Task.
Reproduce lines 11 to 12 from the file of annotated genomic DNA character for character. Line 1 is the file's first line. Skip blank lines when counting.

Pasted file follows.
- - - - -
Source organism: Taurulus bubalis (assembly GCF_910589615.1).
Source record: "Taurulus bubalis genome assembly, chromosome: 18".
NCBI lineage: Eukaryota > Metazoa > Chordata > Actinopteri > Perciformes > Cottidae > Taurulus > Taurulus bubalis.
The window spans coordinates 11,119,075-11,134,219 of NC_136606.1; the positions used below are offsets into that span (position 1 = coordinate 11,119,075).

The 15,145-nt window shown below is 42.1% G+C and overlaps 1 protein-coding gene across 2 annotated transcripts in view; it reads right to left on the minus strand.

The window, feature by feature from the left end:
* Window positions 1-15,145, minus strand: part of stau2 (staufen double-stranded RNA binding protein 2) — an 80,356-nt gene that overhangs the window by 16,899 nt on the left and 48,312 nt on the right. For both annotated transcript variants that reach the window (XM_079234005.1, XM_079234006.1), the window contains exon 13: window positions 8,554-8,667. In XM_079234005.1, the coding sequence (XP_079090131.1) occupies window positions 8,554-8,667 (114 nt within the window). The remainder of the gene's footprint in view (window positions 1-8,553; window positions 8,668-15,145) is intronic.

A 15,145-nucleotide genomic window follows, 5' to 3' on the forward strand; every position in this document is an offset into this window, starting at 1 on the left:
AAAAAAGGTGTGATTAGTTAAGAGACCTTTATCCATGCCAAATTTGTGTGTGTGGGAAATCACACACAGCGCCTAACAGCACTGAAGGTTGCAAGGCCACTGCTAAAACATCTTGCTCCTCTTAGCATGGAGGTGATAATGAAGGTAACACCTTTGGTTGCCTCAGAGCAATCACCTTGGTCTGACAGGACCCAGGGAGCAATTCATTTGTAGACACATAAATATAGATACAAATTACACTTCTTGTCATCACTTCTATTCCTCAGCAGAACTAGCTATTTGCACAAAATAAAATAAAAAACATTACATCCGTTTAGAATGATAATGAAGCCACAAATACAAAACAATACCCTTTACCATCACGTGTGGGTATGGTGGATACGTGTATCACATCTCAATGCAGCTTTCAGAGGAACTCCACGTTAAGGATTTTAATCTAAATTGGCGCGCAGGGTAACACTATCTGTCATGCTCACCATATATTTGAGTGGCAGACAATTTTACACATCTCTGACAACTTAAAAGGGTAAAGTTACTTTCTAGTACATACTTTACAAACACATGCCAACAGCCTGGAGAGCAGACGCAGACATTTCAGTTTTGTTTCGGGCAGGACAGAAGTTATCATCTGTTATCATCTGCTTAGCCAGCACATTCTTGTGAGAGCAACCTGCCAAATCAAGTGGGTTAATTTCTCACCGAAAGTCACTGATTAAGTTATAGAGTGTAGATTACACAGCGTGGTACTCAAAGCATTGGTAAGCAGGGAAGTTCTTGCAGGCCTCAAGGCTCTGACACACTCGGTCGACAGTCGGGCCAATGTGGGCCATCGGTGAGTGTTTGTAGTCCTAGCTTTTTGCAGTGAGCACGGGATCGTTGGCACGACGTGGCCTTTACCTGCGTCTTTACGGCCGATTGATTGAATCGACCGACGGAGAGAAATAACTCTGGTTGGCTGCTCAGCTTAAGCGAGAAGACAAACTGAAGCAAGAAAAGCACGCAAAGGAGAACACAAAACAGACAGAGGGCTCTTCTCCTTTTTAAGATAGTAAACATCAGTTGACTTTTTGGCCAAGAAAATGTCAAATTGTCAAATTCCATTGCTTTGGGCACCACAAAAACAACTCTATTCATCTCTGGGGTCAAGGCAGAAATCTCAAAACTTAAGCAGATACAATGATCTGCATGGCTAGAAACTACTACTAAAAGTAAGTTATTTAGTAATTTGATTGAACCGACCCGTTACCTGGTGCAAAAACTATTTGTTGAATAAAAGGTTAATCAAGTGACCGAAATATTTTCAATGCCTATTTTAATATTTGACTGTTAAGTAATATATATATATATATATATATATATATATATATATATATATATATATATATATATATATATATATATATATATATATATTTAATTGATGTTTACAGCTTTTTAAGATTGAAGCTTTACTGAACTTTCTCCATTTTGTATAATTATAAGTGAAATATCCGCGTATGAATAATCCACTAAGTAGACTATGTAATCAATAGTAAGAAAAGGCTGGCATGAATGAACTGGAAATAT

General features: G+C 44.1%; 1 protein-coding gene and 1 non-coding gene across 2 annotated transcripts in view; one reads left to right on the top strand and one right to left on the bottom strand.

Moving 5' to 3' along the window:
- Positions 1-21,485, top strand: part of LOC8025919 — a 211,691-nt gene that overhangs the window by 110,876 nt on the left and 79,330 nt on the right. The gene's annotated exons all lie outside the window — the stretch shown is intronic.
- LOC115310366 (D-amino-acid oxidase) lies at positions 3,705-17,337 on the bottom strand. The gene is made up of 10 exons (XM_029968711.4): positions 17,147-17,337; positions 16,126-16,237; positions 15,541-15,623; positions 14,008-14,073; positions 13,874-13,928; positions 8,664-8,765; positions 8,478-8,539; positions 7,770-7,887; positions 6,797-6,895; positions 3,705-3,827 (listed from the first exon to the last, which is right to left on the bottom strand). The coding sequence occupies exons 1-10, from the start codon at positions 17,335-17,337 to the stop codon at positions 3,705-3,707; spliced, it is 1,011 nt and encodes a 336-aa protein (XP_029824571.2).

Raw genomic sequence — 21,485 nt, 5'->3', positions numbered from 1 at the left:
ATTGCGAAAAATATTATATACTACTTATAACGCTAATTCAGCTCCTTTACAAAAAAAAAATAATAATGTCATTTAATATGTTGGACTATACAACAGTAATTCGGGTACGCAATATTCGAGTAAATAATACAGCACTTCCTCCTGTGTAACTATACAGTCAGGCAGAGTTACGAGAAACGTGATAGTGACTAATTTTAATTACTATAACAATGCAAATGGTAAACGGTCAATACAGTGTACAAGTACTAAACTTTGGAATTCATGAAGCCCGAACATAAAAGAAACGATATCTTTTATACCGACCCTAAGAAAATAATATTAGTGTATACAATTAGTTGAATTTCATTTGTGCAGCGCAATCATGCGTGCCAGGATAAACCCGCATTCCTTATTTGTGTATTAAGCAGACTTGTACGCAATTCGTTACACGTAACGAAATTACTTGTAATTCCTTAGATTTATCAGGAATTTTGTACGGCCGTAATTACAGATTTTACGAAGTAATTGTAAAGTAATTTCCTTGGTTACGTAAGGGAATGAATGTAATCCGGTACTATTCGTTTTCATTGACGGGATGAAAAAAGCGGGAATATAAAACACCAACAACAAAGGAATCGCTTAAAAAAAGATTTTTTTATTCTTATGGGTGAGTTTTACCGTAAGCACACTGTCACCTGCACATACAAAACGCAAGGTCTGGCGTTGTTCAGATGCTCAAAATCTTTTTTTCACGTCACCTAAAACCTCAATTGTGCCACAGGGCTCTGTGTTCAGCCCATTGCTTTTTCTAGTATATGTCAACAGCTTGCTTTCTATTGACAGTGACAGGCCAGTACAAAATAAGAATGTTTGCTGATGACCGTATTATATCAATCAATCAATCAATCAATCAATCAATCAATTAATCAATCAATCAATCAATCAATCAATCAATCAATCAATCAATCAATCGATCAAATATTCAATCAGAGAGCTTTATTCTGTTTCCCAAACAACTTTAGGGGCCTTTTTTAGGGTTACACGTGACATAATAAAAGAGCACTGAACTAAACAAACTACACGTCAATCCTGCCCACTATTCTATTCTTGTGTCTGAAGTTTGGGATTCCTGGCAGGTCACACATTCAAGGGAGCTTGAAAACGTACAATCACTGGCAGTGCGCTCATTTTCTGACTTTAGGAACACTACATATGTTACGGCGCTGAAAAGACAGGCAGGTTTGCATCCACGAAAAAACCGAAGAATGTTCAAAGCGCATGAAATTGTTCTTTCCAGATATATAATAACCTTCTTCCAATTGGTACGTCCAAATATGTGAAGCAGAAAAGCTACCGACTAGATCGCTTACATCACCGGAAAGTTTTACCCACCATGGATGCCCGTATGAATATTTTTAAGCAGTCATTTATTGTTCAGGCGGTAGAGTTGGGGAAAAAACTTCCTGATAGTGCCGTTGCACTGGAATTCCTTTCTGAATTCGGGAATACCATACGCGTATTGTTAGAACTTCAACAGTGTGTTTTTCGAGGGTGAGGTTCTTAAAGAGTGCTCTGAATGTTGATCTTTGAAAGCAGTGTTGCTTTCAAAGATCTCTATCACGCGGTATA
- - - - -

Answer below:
Moving 5' to 3' along the window:
- Positions 1-21,485, top strand: part of LOC8025919 — a 211,691-nt gene that overhangs the window by 110,876 nt on the left and 79,330 nt on the right. The gene's annotated exons all lie outside the window — the stretch shown is intronic.